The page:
Brandon Allgood is living a life behind Google Glass. Three weeks in, is it the future or just a Segway to nowhere?
I collected mine from a pick-up party at Google HQ, which included champagne, grinning Googlers wearing Glass and my own personal Glass guide. Sergey Brin, the brainbox behind Glass and all things X at Google, was also roaming about performing handstands, which is apparently quite normal for him.
After the initial high came the first low – at least for me. You need an Android phone to get turn-by-turn navigation and send texts. I only have an iPhone. The Android app also assists in configuring Glass and enabling apps, but the myGlass website does this, too.
The device itself is quite comfortable. The display sits just above your right eye’s normal field of vision and looks lovely and sharp – although without the visors in I still can’t shake visions of Steve Martin’s Opti-Grab from The Jerk.
I’ve become a minor celebrity in my local town. I don’t mind the stares and I love a geeky chat about Glass, but in the end I find myself avoiding eye contact a lot of the time. Although with the polarised lenses in, it took a friend five minutes to notice I was wearing it. I couldn’t get away with dark lenses in today’s meeting, though, and there were plenty of uneasy jokes about me taping everything. Using the toilet at a conference I was met with less-thanfavourable comments and looks. I’ve now learned to slide Glass to the top of my head while answering nature’s call.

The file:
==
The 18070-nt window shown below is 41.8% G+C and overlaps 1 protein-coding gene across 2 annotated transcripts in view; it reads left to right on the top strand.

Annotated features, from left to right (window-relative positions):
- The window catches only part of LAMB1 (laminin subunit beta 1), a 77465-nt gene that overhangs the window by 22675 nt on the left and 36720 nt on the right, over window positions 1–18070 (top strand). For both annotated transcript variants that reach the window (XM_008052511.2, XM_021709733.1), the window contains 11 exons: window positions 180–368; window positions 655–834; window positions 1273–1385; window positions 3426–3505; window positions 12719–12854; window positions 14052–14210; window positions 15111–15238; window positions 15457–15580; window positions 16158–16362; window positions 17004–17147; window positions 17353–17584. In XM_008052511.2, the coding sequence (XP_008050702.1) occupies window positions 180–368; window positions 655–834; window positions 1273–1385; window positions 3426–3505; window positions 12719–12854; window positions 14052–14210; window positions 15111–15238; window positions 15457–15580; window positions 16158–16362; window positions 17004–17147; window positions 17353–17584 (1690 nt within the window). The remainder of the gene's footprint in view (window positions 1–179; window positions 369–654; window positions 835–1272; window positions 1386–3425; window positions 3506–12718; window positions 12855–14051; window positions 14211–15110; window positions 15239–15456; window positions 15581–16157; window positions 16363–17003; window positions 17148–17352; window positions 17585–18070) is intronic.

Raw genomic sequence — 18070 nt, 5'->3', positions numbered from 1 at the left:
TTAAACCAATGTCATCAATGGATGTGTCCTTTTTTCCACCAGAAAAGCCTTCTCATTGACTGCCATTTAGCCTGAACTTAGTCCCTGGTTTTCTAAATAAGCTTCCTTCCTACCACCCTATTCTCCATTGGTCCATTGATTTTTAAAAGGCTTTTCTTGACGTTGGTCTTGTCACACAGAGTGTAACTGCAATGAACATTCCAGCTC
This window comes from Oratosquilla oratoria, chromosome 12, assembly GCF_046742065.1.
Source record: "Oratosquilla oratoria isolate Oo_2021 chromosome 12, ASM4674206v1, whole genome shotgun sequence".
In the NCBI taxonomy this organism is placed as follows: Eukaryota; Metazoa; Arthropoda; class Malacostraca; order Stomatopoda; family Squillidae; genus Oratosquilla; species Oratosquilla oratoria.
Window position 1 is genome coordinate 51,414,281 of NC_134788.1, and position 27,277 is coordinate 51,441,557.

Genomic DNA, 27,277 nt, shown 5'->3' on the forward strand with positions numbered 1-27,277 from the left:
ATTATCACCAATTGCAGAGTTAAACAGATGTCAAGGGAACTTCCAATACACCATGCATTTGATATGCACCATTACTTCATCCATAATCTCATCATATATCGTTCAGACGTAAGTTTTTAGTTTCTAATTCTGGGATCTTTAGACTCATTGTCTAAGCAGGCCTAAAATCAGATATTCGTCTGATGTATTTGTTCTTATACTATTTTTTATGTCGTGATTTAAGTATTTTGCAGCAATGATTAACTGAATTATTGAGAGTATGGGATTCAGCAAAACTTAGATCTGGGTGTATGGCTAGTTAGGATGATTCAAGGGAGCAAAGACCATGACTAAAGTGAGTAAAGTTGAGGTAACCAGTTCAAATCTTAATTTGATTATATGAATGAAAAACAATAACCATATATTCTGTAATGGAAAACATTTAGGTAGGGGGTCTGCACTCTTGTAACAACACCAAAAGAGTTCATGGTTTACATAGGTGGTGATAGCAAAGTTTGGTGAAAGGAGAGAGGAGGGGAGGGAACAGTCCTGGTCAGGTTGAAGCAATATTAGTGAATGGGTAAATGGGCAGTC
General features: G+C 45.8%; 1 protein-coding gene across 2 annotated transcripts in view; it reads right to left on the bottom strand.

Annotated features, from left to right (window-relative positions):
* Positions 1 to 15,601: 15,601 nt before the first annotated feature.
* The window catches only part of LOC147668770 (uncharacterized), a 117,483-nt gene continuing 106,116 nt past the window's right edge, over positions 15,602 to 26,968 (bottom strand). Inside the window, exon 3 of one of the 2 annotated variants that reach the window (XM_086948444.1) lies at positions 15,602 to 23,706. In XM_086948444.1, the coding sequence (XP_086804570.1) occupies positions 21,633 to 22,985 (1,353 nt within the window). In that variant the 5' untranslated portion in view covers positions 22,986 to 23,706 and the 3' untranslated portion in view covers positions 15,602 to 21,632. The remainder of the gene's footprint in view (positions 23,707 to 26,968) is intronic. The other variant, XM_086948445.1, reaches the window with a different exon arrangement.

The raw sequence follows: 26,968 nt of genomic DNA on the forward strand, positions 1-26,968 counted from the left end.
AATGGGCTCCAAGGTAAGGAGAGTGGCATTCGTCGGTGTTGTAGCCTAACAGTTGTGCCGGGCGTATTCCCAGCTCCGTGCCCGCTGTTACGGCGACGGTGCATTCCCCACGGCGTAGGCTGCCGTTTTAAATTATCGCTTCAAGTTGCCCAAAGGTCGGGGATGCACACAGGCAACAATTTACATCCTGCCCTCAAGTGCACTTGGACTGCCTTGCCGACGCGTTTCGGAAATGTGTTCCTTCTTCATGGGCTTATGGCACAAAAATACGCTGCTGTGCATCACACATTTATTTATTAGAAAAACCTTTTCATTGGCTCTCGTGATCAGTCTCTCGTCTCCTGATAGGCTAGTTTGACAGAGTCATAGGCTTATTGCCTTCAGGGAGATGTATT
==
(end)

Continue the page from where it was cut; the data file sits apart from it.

Glass responds to voice commands. It generally works well, although it will also pick up what those around you say – a foible your friends will be all too eager to take advantage of when they find out about it. You can also operate Glass using the touchsensitive panel on the right arm, and this is arguably even more natural.
Glass has a convenient shutter button on the top for its 5MP camera, but I’m still reaching for my phone first out of THE GLASS DIARY habit. There’s no way to frame the shot, so I’ve found myself needing to take three photos each time – but when you get it right, the pics are on a par with those of the iPhone 5. It struggles a bit in low light, though, and doesn’t have a flash. A head torch fixes the problem, but I now look like a nerd straight out of a John Hughes film.
I discovered Google Now on Glass when it showed me my route to work without any prompting. It also gives you info on restaurants, weather and anything else it thinks might be useful, based on where you are and what time it is. Google Now + Glass = a killer combo.
Before Glass I didn’t really use G+ at all, but it’s so well integrated, with automatic photo and video posting, that since getting Glass I’ve completely broken my Twitter addiction. I even took my mum on a motorcycle ride into the hills outside San Francisco via Google+ Hangouts. She could see every turn and I could talk to her live, which is the closest she’ll ever get to being on a motorcycle with me.
Google Glass has now melded into my routines and habits. People at work comment that they don’t notice it any more. In fact, it has seamlessly become part of my everyday life.
Brandon Allgood works with Stuff UK as a budding diary keeper.